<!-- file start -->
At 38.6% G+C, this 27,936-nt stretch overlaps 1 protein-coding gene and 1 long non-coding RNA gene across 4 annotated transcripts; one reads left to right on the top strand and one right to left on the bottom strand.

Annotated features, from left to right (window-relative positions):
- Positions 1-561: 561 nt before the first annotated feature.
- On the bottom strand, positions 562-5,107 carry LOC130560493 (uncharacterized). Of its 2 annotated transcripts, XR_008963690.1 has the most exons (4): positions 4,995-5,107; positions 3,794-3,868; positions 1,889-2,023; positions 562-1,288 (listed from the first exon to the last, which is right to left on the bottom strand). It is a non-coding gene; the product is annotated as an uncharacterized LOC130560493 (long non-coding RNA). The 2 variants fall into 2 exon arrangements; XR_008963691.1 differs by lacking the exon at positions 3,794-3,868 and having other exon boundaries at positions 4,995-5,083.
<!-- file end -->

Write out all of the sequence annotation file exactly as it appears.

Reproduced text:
At 38.6% G+C, this 27,936-nt stretch overlaps 1 protein-coding gene and 1 long non-coding RNA gene across 4 annotated transcripts; one reads left to right on the top strand and one right to left on the bottom strand.

Annotated features, from left to right (window-relative positions):
- Positions 1-561: 561 nt before the first annotated feature.
- On the bottom strand, positions 562-5,107 carry LOC130560493 (uncharacterized). Of its 2 annotated transcripts, XR_008963690.1 has the most exons (4): positions 4,995-5,107; positions 3,794-3,868; positions 1,889-2,023; positions 562-1,288 (listed from the first exon to the last, which is right to left on the bottom strand). It is a non-coding gene; the product is annotated as an uncharacterized LOC130560493 (long non-coding RNA). The 2 variants fall into 2 exon arrangements; XR_008963691.1 differs by lacking the exon at positions 3,794-3,868 and having other exon boundaries at positions 4,995-5,083.